Controversial National Security Law Passed in Hong Kong

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In a move that has worried democracy advocates, China has passed a national security law for governing Hong Kong. The previously autonomous city has been gradually seeing their rights stripped away by the mainland. Democracy advocates in Hong Kong fear they will soon live under an authoritarian regime.

Pro-democracy advocates in Hong Kong hold up signs during protest
Anthony WALLACE | AFP

The passage of the national security law comes after months of civil unrest in Hong Kong over a proposed extradition bill. Ever since the 1997 hand-over of Hong Kong from English control to Chinese control, the city has been at the center of numerous controversies involving the mainland’s government.

A Growing Clash

Beijing has sought to exert more control over the coastal city in recent years. However, when the transfer was made official in the late 90s, Beijing promised the city it would continue to enjoy more freedoms than the mainland. For instance, the region has been allowed to hold yearly vigils for the Tiananmen Square incident.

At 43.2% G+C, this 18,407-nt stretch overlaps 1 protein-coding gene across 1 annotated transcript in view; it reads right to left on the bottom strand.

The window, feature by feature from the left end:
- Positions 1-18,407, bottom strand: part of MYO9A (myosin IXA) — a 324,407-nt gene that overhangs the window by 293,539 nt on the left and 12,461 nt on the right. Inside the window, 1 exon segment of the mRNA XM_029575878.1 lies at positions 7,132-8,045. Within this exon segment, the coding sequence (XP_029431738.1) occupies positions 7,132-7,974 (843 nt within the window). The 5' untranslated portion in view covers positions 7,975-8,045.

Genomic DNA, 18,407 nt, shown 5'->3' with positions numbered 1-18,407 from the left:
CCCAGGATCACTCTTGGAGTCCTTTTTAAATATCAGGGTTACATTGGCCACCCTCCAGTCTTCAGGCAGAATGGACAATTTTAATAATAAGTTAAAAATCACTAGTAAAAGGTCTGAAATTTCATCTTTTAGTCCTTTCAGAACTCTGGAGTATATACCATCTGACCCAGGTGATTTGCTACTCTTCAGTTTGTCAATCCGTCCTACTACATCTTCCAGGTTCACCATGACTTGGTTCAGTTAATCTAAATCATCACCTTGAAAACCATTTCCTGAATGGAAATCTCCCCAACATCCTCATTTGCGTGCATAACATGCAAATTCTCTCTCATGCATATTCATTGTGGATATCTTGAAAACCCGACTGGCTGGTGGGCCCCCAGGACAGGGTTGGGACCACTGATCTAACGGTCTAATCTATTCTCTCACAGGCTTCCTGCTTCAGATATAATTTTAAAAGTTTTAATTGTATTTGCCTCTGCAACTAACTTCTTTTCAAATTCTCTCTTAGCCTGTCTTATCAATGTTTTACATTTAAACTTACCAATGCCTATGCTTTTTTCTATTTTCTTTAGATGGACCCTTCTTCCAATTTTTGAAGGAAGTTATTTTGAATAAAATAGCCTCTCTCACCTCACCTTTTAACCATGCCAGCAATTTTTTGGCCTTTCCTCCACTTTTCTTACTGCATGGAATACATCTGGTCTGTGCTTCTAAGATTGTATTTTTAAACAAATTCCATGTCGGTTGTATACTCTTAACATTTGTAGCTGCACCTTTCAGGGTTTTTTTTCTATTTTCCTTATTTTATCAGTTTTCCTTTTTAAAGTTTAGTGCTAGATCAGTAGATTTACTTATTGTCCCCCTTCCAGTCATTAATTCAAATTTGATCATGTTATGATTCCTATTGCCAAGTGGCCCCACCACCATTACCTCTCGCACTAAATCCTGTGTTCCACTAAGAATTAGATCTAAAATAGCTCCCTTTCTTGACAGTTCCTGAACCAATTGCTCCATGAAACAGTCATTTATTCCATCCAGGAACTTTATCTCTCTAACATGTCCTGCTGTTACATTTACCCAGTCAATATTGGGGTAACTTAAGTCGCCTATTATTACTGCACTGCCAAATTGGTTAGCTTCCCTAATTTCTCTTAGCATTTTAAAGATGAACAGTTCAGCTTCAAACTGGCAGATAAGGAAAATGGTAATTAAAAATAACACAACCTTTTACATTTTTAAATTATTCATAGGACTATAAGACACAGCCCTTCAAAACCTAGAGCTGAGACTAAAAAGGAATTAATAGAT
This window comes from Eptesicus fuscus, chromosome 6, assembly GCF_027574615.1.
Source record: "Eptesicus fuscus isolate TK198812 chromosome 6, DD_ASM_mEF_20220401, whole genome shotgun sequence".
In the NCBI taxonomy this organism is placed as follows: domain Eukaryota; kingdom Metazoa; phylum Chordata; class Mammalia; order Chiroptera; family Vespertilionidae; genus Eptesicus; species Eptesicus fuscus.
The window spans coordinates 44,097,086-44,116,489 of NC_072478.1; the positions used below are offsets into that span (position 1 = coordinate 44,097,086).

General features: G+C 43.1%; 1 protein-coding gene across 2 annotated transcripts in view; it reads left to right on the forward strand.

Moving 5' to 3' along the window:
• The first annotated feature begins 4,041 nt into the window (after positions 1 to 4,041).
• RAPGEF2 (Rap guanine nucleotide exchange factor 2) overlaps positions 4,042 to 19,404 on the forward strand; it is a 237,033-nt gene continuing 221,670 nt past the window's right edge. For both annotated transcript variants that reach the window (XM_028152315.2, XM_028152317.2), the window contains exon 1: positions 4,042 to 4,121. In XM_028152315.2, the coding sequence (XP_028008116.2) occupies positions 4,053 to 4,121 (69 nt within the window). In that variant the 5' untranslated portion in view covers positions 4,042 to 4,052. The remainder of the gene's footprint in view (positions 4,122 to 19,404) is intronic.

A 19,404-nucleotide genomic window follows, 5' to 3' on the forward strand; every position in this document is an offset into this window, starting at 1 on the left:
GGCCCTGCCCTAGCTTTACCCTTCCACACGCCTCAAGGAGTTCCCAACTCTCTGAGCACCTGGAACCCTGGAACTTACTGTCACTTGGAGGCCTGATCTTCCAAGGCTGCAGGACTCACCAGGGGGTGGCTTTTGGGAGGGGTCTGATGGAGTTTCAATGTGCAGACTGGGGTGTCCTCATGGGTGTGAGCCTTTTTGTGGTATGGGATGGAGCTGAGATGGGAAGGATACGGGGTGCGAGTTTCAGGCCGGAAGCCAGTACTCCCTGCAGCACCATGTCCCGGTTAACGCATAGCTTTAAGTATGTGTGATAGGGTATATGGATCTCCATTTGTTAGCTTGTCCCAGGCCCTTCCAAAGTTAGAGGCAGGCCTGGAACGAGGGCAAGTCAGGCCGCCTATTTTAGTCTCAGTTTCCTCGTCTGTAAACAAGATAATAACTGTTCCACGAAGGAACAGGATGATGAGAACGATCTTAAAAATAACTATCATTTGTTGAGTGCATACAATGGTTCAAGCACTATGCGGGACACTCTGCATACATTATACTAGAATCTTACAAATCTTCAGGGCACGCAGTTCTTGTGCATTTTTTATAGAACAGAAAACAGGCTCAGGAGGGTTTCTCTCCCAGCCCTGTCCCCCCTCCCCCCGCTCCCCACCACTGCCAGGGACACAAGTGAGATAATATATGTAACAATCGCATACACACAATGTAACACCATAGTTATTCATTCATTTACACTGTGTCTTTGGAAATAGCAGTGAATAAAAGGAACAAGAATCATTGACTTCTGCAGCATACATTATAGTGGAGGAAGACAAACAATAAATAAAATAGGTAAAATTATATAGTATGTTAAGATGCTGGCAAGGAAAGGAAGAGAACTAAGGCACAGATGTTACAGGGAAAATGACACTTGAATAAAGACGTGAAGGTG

Unlike in Disney animated movies, however, there is no clear-cut path for the “good guys”. Hong Kong is a major economic center for the region. It’s unsurprising that the control-obsessed mainland government wants to exert more power in the region. Truthfully, there is little Hong Kong can do about Beijing passing laws that will strip individual freedoms.

What the Law Does

The newest law, which went into effect on June 30, will criminalize things like “subversion of government” and discussion of secession. In truth, Hong Kong would be hard-pressed to secede from China in any event. The city relies on the mainland for supplies, clean water, power and the like. The law has many pro-democracy advocates worried, as it essentially criminalizes speaking out against the mainland’s government.

City government leader Carrie Lam noted that it was “inappropriate for [her] to comment” on the law. Her city’s administration seems to have been completely bypassed when the mainland forced the law through, despite Beijing promising to never do such a thing in 1997. Lam has defended the law by alleging it will bring “stability and prosperity” to the city.

Squashing Discontent

China’s government is not tolerant of discussions of independence. Political parties in Hong Kong that have pushed for independence have disbanded in advance of the law’s passage. Politicians in the city fear that they could be subject to legal persecution if they continue campaigning. This leaves Lam’s government unchallenged in the city.

Residents, however, have no illusions about who is really in control.